The Mark of Marque
The recent Hermès Heritage in Motion in Mumbai gave a glimpse into the French luxury brand’s illustrious history and design inspiration
A 1926 print advertisement of a man standing tall on a flying trunk, illustrated by French poster artist and fashion designer Georges Lepape, perfectly captures the essence of Hermès, a brand that set out to provide utmost comfort at the turn of the 19th century.
Or a pair of 1934-dated Inversable, eight spill-proof glasses for sailing. Or Hurricane, a storm-resistant pipe from 1956. These and more such pieces were part of the Hermes Heritage in Motion, a recent exhibition in Mumbai that offered a glimpse into the French luxury brand’s illustrious history and design inspirations.
Dotted across the ice factory-turned-art space, IF.BE, the brand put on display a mix of objects such as a carriage, trunks, shoes, bags and photographs, spanning the 1800s to recent times. All of these illustrate the brand’s evolution since its inception when harness-maker Thierry Hermès opened his studio at rue Basse-du-Rempart in Paris.
“Hermès came into being at a historical time when modern life was gathering pace when men and women wanted nothing more than to move with ease in a bustling and increasingly mobile world,” says Marie-Amelie Tharaud, director of the Hermes Conservatory of Creations.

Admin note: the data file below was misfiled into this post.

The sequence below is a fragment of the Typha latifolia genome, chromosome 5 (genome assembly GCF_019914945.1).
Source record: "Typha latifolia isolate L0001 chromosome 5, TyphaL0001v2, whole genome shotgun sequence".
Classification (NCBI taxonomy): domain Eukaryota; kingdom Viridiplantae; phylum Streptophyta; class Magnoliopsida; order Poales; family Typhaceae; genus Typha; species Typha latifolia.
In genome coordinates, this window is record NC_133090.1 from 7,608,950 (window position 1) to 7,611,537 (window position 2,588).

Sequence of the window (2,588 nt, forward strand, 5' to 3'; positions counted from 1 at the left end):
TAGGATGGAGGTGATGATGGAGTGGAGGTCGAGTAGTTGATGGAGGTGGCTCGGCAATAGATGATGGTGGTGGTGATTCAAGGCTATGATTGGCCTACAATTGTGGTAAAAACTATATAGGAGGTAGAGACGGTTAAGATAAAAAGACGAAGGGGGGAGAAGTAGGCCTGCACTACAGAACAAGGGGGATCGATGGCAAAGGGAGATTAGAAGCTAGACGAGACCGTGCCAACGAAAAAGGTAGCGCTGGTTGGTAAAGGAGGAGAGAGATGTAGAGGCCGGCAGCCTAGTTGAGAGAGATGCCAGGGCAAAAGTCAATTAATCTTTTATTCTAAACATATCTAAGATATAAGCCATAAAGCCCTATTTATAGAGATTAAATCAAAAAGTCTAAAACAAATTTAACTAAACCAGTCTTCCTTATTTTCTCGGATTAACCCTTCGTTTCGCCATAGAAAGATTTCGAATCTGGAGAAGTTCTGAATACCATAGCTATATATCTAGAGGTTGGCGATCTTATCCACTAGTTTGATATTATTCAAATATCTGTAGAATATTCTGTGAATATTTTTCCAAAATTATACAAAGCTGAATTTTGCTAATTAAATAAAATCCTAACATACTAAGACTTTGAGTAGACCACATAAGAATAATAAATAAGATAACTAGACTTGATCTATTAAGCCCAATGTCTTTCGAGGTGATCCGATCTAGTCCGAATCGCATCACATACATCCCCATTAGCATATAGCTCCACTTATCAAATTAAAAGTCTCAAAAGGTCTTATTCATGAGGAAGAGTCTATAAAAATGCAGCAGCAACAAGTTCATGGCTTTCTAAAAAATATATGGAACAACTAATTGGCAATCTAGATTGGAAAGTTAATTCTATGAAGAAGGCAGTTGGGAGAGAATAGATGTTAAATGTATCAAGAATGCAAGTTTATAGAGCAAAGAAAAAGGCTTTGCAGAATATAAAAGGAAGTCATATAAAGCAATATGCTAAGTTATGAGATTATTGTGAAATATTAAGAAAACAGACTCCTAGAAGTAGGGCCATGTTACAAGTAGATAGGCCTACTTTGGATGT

“In Motion showcases objects that carry within them the desire to take off, to go elsewhere and roam,” she adds.
One of the highlights of the exhibition was the Émile Hermes Travels collection. Émile was a third-generation president of the brand, known for acquiring rare, unique objects, which continue to inspire Hermes designs even today. The most interesting of which was an early 20th-century whisky flask that looked like a camera.
A great tool of deception, visitors could scan a QR code from the available iPads at the exhibition, and see how it functioned. Drops of whisky are poured into the camera, and once consumed, the liquid level depletes, visible from the lens.
On display from recent times was a pair of 2018 roller skates with a sneaker in calfskin and skated sole in maple. This was accompanied by a skateboard made of beechwood and maple veneer, designed by Italian artist Gianpaolo Pagni.
The 2015 Le Flâneur town bike, reflective of the new mobility needs of modern cities, which Hermès says has one of the lightest 21st-century steds, was also part of the showcase.